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[uh-lawft, uh-loft] /əˈlɔft, əˈlɒft/
high up; far above the ground.
  1. on the masts; in the rigging; overhead.
  2. (on a square-rigged sailing ship) in the upper rigging, specifically, on or above the lower yards (opposed to alow).
in or into the air.
on or at the top of:
flags flying aloft the castle.
Origin of aloft
1150-1200; Middle English o loft; < Old Norse ā lopt in the air; see a-1, loft Unabridged
Based on the Random House Dictionary, © Random House, Inc. 2017.
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Examples from the Web for aloft
Contemporary Examples
Historical Examples
  • A good look-out was kept for men, from aloft, but none were seen from any of the vessels.

    Ned Myers James Fenimore Cooper
  • Saying no word, out of his lair he came with that terrible sword of his aloft.

    Fair Margaret H. Rider Haggard
  • The celebrant kissed the tablet, and held it aloft before all the people.

    English Villages P. H. Ditchfield
  • No living thing would that loathly one leave as aloft it flew.

    Beowulf Anonymous
  • But from aloft Chris saw the trick and how the camouflage was worked.

    Raiders Invisible Desmond Winter Hall
  • Rucker's headin' in from the kitchen, bearin' aloft a platter of ham an' cabbage.

    Faro Nell and Her Friends Alfred Henry Lewis
  • The pianist groaned as the slave plucked at his arms and held them aloft.

    Melomaniacs James Huneker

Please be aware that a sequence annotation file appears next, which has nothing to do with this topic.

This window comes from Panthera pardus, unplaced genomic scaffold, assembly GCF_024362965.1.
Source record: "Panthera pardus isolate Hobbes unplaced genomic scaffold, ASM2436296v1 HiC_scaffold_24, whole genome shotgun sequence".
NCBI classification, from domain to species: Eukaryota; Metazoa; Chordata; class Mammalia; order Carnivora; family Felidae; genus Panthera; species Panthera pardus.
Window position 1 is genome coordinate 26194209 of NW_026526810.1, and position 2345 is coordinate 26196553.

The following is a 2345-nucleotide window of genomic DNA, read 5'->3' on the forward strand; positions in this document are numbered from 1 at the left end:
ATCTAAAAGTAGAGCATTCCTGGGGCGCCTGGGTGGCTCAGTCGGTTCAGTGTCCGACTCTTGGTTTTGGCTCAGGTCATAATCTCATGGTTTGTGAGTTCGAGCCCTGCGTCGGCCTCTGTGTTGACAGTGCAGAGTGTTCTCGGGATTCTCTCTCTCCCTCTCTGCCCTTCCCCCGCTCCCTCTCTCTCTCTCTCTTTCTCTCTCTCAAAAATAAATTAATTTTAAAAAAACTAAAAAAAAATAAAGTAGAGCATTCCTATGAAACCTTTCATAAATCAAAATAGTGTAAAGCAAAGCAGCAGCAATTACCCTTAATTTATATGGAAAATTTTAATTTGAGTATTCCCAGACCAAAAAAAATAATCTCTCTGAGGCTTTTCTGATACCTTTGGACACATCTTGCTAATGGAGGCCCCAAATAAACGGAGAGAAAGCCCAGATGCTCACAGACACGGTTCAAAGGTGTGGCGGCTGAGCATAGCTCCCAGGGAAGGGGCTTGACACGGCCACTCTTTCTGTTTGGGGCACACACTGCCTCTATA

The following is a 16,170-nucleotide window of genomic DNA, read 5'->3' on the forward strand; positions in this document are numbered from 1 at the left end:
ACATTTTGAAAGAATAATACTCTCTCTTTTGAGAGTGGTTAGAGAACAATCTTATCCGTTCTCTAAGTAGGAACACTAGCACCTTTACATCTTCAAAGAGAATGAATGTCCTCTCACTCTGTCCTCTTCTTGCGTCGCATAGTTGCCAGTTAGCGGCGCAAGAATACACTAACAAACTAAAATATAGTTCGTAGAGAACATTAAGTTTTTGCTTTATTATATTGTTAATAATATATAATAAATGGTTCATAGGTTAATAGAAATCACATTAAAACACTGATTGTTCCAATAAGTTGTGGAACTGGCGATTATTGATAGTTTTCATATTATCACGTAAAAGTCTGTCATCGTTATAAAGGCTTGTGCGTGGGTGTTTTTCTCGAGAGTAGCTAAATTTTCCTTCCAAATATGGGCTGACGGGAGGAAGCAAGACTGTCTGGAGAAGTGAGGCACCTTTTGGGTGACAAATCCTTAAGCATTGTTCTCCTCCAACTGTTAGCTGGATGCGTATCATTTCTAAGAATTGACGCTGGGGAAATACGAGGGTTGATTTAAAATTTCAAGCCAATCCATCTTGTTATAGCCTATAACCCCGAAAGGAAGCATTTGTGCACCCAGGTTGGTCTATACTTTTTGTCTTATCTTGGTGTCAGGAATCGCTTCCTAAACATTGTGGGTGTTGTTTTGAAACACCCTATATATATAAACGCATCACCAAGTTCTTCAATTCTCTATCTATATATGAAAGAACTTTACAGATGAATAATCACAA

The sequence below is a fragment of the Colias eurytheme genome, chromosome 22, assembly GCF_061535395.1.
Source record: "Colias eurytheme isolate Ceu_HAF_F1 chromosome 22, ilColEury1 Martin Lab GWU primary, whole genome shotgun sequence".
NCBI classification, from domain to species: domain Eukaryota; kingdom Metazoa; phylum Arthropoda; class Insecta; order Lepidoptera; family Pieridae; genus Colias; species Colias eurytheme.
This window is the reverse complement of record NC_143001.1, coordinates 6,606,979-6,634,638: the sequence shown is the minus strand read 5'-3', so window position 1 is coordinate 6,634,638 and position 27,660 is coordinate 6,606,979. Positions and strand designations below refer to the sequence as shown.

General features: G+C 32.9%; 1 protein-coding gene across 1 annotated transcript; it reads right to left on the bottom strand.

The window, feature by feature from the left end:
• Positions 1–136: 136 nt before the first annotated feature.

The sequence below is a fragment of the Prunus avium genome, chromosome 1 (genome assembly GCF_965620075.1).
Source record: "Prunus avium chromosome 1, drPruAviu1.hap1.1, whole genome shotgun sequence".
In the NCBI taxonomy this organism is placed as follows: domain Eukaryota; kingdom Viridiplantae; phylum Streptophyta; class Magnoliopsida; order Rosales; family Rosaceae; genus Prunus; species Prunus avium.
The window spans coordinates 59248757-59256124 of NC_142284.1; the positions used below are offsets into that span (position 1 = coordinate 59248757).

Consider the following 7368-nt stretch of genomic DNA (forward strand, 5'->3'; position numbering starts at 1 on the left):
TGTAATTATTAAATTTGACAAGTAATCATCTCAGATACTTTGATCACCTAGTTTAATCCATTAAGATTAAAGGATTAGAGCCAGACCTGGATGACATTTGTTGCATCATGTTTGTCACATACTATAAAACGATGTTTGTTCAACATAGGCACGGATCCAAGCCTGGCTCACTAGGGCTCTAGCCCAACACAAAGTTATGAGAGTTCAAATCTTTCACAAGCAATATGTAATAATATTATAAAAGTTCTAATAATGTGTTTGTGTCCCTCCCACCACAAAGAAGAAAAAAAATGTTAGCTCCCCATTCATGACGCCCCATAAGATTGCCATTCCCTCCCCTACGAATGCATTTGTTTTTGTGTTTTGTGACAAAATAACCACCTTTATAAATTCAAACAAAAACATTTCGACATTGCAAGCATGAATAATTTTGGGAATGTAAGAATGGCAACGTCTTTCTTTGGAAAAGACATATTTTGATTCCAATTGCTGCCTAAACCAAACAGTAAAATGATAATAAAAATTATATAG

• The gyrocopter that could carry them aloft, out of the rout, was fifty feet away.

    The Great Dome on Mercury Arthur Leo Zagat
  • One rose, still clutching the banner in his hand and waved it aloft.

British Dictionary definitions for aloft


adverb, adjective (postpositive)
in or into a high or higher place; up above
(nautical) in or into the rigging of a vessel
Word Origin
C12: from Old Norse ā lopt in the air; see lift1, loft
Collins English Dictionary - Complete & Unabridged 2012 Digital Edition
© William Collins Sons & Co. Ltd. 1979, 1986 © HarperCollins
Publishers 1998, 2000, 2003, 2005, 2006, 2007, 2009, 2012
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Word Origin and History for aloft

c.1200, from a Scandinavian source; cf. Old Norse a lopti "up above," literally "up in the air," from a "in, on" + lopt "sky, air, atmosphere; loft, upper room" (cf. Gothic luftus, Old High German luft, Old English lyft "air;" see loft).

Online Etymology Dictionary, © 2010 Douglas Harper
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